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Chop shop
Steaking a claim in Dover, NH
BY KATHY GUNST

Orchard Street Chop Shop

Orchard Street Chop Shop
One Orchard Street, Dover, NH, (603) 749-0006. Open from 5 to 9 p.m. on Sun. through Thurs., and from 5 to 10 p.m. on Fri. and Sat.
Reservations recommended.
Credit cards accepted.
Full bar.

When it comes to steak houses, I set the bar pretty high. The Hilltop Steakhouse outside of Boston is a joke in my book. And Bugaboo Creek Steak House . . . fuggeddaboudit. Real steak houses — Peter Luger in Brooklyn, New York; the Palm in Manhattan; Doe’s Eat Place in Little Rock, Arkansas — are in an elite category.

Visiting the new Orchard Street Chop Shop in Dover, New Hampshire, I was looking for the ingredients, both tangible and intangible, that go into a genuine steak house meal. I’m talking about aged beef grilled to perfection, two-fisted drinks, crisp white table cloths, and charmingly cantankerous waiters who arrive at your table loaded with plates stacked up their arms. Of course, admission to the real steak house experience is not cheap. So I also expected a hefty tab at the end of the evening.

On that last point, the Orchard Street Chop Shop has no problem keeping up with the big boys. But, here’s a pleasant surprise: It’s actually worth it. I’ve dined there twice since they opened a few months ago, and both times the food has been superb. The USDA Prime Grade dry-aged beef featured on the menu is exceptionally flavorful, and the chef really knows how to turn out a sizzling hot, juicy steak.

All the dishes are a la carte, which means each salad, side dish, and extra sauce comes with price tag attached. But there’s a benefit to this — you can get your meal prepared any way you want, no questions asked. For example, instead of the boiled two-pound lobster on the menu, my husband asked for his lobster to be broiled (the way they do it at the Palm). Without batting an eye, our waiter, dressed in a crisp white-linen jacket, said "No problem, whatever you like, we can do it!" The lobster that arrived at our table 20 minutes later was slightly under-cooked. But it was quickly whisked back into the kitchen for a few more minutes under the broiler, and ultimately proved to be one of the most satisfying crustaceans we’ve eaten in quite a while.

The Orchard Street Chop Shop is the creation of Christopher Kozlowski, owner of Dover’s highly successful Crescent City Bistro. Mr. Kozlowski’s genius is that he has been able to identify and satisfy a demand for fine dining in Dover that no one before or after has managed to imitate. The restaurant occupies the site of the former Firehouse One restaurant, which was destroyed by fire on Easter Sunday last year. The building, which was a working firehouse built in 1850, has been tastefully restored with hardwood floors, a stone fireplace, beadboard paneling painted in pleasing earth tones, and an oversized window that fills that space where one imagines fire trucks once pulled out of the building with their bells and sirens going off at full volume.

Like the décor, the menu is an attempt at blending tradition with modern tastes. Most of the time this approach works. The Pan-Seared Scallops Casino have little in common with their prototype, Clams Casino, other than the fact that both dishes are made from seafood served on the half-shell cooked under a broiler. These oversized scallops are hot and tender, served in a briny sauce, and, best of all, garnished with lots of thinly sliced leeks that have been brined and then quickly deep fried. The Oysters Rockefeller are seasoned with small bits of applewood-smoked bacon and a subtle green aioli, and cooked so skillfully that the tops are warm, but they retain all the appeal of a raw oyster. And the Caesar Salad, an ample portion of crisp Romaine leaves tossed with a garlicky, creamy Caesar dressing, served with a large croute with melted Parmesan on the side, was just right.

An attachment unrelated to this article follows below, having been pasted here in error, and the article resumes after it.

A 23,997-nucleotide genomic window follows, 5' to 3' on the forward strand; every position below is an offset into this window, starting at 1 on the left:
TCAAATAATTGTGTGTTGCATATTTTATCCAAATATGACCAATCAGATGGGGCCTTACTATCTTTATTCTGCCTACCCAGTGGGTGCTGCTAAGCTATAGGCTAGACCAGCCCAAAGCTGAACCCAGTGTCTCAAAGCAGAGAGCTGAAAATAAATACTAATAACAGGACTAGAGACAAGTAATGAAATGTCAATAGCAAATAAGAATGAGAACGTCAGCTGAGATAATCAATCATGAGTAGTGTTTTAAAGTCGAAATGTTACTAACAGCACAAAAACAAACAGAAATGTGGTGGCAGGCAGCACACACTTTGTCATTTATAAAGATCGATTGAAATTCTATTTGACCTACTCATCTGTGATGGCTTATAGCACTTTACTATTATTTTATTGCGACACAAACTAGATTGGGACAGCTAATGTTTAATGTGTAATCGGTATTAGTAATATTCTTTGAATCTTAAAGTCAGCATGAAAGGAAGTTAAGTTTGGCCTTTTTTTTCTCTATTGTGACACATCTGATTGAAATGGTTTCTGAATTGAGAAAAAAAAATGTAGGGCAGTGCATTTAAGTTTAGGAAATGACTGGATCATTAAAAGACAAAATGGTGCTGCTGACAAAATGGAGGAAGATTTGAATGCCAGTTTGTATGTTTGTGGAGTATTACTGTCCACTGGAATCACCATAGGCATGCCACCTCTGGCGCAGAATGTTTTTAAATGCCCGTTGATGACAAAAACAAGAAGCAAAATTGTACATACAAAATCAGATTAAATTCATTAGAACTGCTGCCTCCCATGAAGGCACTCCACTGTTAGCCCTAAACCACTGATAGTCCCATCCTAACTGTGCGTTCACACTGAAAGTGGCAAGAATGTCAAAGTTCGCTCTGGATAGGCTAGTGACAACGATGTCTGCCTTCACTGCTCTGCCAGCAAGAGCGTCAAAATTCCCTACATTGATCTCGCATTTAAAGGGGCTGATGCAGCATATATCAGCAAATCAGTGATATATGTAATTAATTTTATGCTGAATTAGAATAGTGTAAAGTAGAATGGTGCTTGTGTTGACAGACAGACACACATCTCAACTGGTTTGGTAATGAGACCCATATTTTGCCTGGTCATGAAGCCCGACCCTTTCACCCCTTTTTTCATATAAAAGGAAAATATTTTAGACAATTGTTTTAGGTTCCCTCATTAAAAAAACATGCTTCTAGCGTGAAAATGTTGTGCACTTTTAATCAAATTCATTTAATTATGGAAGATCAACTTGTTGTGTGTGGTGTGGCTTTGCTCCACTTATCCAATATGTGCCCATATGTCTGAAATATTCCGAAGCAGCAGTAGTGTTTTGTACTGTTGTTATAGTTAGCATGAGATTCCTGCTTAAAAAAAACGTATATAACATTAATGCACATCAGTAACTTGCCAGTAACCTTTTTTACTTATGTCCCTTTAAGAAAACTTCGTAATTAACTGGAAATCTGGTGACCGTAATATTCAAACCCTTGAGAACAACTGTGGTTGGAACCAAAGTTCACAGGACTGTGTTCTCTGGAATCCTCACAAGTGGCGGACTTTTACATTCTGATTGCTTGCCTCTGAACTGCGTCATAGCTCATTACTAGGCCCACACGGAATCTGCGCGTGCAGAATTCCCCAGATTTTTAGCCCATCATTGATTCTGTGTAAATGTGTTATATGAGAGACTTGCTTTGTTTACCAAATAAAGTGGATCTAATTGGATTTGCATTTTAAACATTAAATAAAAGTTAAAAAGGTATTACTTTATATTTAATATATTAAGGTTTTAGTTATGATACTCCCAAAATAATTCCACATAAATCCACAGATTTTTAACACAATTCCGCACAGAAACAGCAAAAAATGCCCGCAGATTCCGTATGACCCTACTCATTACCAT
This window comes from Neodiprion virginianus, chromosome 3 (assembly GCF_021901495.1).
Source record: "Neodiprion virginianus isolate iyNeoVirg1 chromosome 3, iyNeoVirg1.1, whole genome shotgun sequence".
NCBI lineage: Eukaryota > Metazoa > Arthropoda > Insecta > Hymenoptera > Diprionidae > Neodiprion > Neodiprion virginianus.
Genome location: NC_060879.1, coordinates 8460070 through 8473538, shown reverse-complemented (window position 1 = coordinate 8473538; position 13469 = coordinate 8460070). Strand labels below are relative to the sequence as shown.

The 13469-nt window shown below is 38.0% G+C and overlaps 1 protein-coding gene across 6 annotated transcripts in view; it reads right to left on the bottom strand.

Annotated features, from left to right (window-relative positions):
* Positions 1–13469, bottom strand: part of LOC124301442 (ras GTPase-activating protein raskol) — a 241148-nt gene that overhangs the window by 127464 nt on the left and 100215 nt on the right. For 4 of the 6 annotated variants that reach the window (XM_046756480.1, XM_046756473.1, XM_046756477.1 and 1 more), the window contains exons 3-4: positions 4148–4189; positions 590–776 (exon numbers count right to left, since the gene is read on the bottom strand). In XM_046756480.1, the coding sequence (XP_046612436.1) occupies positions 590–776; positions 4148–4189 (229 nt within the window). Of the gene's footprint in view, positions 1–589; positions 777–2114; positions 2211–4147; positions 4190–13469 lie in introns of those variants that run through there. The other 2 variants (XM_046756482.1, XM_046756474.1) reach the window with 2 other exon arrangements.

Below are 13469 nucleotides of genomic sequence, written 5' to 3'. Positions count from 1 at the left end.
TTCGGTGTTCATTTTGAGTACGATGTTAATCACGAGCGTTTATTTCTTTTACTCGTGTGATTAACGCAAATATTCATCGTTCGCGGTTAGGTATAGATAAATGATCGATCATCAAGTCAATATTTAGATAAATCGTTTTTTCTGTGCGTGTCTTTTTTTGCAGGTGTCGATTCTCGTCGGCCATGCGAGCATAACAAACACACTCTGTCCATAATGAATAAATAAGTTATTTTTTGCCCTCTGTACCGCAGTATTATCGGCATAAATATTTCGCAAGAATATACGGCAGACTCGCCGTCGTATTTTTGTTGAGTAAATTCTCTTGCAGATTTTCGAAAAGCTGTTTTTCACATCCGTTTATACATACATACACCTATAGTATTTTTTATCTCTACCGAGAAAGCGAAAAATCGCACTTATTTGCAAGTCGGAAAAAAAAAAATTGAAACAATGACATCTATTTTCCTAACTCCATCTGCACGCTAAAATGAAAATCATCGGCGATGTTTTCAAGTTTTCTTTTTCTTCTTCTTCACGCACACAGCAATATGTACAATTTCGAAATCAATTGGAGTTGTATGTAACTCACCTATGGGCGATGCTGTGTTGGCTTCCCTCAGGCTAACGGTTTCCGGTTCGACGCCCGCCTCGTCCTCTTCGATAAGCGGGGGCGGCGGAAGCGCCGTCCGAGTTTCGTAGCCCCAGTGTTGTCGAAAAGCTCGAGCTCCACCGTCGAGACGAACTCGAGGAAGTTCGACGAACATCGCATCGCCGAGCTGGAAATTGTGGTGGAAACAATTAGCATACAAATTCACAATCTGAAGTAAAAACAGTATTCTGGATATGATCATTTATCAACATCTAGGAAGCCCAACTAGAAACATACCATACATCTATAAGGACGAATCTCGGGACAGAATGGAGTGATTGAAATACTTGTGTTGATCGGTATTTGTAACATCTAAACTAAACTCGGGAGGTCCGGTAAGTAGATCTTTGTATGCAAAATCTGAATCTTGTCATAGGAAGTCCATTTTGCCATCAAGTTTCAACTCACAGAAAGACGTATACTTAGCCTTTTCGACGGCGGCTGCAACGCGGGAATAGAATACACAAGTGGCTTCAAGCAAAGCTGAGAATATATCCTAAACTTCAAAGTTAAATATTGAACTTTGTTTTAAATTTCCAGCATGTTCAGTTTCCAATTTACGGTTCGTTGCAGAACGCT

Not all dishes were this successful. The Heirloom Tomato and Stilton Salad with a sweet onion vinaigrette was tasteless. If those were heirloom tomatoes then my Honda is a Porsche. We sent it back. Again, no questions asked. The Creamed Spinach was another disappointment. This dish is a standard at many fine steakhouses. Although the baby spinach was fresh and tender, it was just kind of limp and smothered in an excess of heavy cream. (The vegetable offerings, in general, could use more pizzazz. A side dish of Steamed Carrots looked like those pre-packaged baby carrots steamed and served with a pat of butter. But the potatoes — Buttermilk Mashed, Rosti, or Hand Cut Shoestring Potatoes with a Habanero Ketchup — are all well worth the calories.) The Cheesecake with fresh strawberries also suffered from an excess of butter fat and a lack of taste. Finally — and this may sound petty — but instead of serving butter or olive oil with the bread, the Orchard Street Chop Shop offers sweet apple butter. The sweetness and totally unappealing, lumpy texture of this condiment are an unfortunate opening act in an otherwise above-average culinary performance.

Happily the main part of the meal, the steak, was truly superb. Whether it was a Porterhouse, a Delmonico, or a Strip Steak the flavor was rich, deep, and satisfying. If you’re a carnivore, this is a peak experience. Each steak order comes with your choice of five sauces made on the premises, including Sauce Béarnaise (recommended), Hollandaise (a bit too salty), and a Worcestershire (light and flavorful). But the steak really doesn’t need any embellishment, it’s such a pleasure to eat all on its own.

For non-beef eaters, there’s Grilled Ahi Tuna, Seared Scottish Organic Salmon, and Free-Range Chicken. But Orchard Street Chop Shop is all about the beef. When you crave a perfectly aged, perfectly cooked steak, the place can’t be beat.


Issue Date: July 9 - 15, 2004
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